Kirby soldiers on! For 12 more issues anyway and does a pretty good job of them, too. Just before he left Marvel, that company or Stan Lee had decided to revert from multi-issue stories to yarns that were full and complete in one comicbook. The theory was that potential new fans were put off by finding themselves in the middle of a confusing story. This experiment did not last long and the stuff produced is often dismissed by old-time Marvelites but not all of it was bad. What was lost in big production was gained in the necessity to tighten plots so they fit twenty pages. By the late sixties, Lee and Kirby had developed the bad habit of stretching a thin plot over four issues. They could get away with it because Kirby’s art was still great and Stan’s dialogue could carry a reader along but art is about doing your best work, not getting away with as little as possible.
Jack Kirby’s run ended with Mighty Thor # 179, ‘No More The Thunder God’, in which Loki swaps bodies with him. For dramatic contrast, this yarn was taken over artistically by Neal Adams, a penciller so utterly different from the King that there is virtually no point of comparison. Perhaps that was the idea. It’s an interesting contrast, though, because Kirby was the man to emulate in the sixties world of comics and Neal Adams quickly became the man to emulate in the seventies. The torch was passed.
Adams didn’t stay long and the artistic reins were taken up by John Buscema. Big John produced art that is lovely to look upon and has spoken often – I’ve seen him on video – about his debt to Jack Kirby, at least when it comes to dramatic layouts and storytelling in comics. Stylistically, they are miles apart. Buscema’s figures are anatomically correct and he could draw ladies you want to rip off the page and take over to the sofa. Kirby completely ignored anatomy and generally drew ladies you would send out for pizza, though there were exceptions. I’ve seen Buscema saying he was terrified of taking over from Kirby on ‘Thor’ and ‘The Fantastic Four’. He regarded Jack as the absolute master of comics and thought Marvel was finished when he left. Buscema has since moved on to that big drawing board in the sky but I am happy to report that he did a fine job.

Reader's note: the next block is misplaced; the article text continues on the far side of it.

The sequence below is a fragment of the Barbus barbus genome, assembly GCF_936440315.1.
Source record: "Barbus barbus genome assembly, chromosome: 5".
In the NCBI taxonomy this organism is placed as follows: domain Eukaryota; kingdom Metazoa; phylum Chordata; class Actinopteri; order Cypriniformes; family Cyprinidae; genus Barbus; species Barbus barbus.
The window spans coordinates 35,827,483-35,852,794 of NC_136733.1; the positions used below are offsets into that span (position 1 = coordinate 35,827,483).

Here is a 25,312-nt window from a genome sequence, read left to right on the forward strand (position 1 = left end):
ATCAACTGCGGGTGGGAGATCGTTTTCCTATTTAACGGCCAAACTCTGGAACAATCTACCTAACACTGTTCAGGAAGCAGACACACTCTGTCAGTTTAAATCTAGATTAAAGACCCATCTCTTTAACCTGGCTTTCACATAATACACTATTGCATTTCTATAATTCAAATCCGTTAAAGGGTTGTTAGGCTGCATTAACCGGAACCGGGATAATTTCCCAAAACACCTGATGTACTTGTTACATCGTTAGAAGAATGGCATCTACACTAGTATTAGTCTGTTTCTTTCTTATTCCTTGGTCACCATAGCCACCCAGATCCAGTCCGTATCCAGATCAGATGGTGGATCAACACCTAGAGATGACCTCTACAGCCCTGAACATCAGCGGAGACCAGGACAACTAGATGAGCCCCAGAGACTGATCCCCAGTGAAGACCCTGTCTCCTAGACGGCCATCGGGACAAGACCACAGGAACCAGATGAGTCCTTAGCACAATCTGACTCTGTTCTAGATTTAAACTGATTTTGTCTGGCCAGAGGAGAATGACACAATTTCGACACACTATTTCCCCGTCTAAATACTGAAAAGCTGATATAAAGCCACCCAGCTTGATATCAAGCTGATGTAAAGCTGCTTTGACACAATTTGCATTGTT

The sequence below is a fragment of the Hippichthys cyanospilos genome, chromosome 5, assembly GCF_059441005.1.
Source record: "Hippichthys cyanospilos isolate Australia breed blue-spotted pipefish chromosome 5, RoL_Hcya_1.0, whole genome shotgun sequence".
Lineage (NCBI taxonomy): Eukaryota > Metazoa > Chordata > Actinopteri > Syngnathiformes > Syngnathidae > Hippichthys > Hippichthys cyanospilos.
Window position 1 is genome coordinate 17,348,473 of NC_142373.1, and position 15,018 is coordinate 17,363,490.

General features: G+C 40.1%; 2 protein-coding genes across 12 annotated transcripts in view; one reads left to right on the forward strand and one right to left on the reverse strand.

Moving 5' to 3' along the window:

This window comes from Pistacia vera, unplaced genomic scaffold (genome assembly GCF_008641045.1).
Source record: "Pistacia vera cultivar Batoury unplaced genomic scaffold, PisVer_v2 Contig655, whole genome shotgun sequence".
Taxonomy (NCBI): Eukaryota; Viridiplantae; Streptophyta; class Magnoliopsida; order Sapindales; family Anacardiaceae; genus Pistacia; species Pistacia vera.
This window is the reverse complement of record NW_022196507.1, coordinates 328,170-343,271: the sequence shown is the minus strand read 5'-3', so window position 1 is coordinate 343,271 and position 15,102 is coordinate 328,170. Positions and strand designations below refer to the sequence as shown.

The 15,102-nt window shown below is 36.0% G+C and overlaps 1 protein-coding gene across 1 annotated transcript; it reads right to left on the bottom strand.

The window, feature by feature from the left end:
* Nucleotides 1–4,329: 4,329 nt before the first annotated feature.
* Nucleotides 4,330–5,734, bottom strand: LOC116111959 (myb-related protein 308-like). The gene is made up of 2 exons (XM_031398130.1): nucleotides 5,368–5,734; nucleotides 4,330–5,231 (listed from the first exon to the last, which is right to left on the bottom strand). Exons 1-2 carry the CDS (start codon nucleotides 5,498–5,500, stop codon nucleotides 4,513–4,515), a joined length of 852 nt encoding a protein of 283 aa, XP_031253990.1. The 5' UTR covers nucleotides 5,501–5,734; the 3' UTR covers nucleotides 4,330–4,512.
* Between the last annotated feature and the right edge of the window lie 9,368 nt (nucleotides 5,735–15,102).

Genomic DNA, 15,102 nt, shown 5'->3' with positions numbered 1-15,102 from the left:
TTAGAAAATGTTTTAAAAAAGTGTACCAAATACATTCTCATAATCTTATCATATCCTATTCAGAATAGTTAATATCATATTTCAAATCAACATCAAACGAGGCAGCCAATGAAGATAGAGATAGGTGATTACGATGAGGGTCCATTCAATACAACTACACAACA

Marvel wasn’t finished, neither. There was enough new talent coming on board to keep the ship running. Most of the new talent were writers and some say that the sixties was the age of the artist at Marvel and the seventies was the age of the writer. Steve Englehart, Steve Gerber, Len Wein, Marv Wolfman, Gerry Conway and other college types (can I say hippies?) grew up reading Stan Lee and wanted to join in the fun. Gerry Conway took over the Thunder God in Mighty Thor #193. Stan Lee filled the interim between Kirby and Conway with Doctor Doom, the Infinity/World Beyond five-part story and yet another Loki-takes-over-Asgard yarn. Loki has gained possession of the Odin-ring and so has the right to rule. In earlier days, he got Odin’s sceptre. Anything Odin wears is named after him and if you grab it you can take over. ‘Loki has the Odin-socks and the Universe is doomed!’ It all got a bit silly at times.
The so-so stories are redeemed by Buscema’s beautiful art, usually inked by Joe Sinnott, but a couple of times by John’s brother, Sal, his favourite inker. The last issue here, Mighty Thor # 195, is inked by Vince Colletta. I have spoken ill of Vince in regard to his inks on Kirby but that was for what he failed to ink. When he does apply the fluid he does a pretty good job and his thin line style seems particularly suited to Thor, making things seem slightly mediaeval somehow, like old etchings.
‘Essential Thor Volume 4’ collects Mighty Thor # 167 (August 1969) to Mighty Thor # 195 (January 1972). That’s a good hunk of reading material at a very reasonable price. Nearly half of it is Kirby and the rest is Adams and Buscema which makes it a pretty good buy.
(pub: Marvel Comics. 608 pages softcover graphic novel. Price: about £12.70 (UK) if you know where to look. ISBN: 978-0-78513-076-5)
check out website: www.marvel.com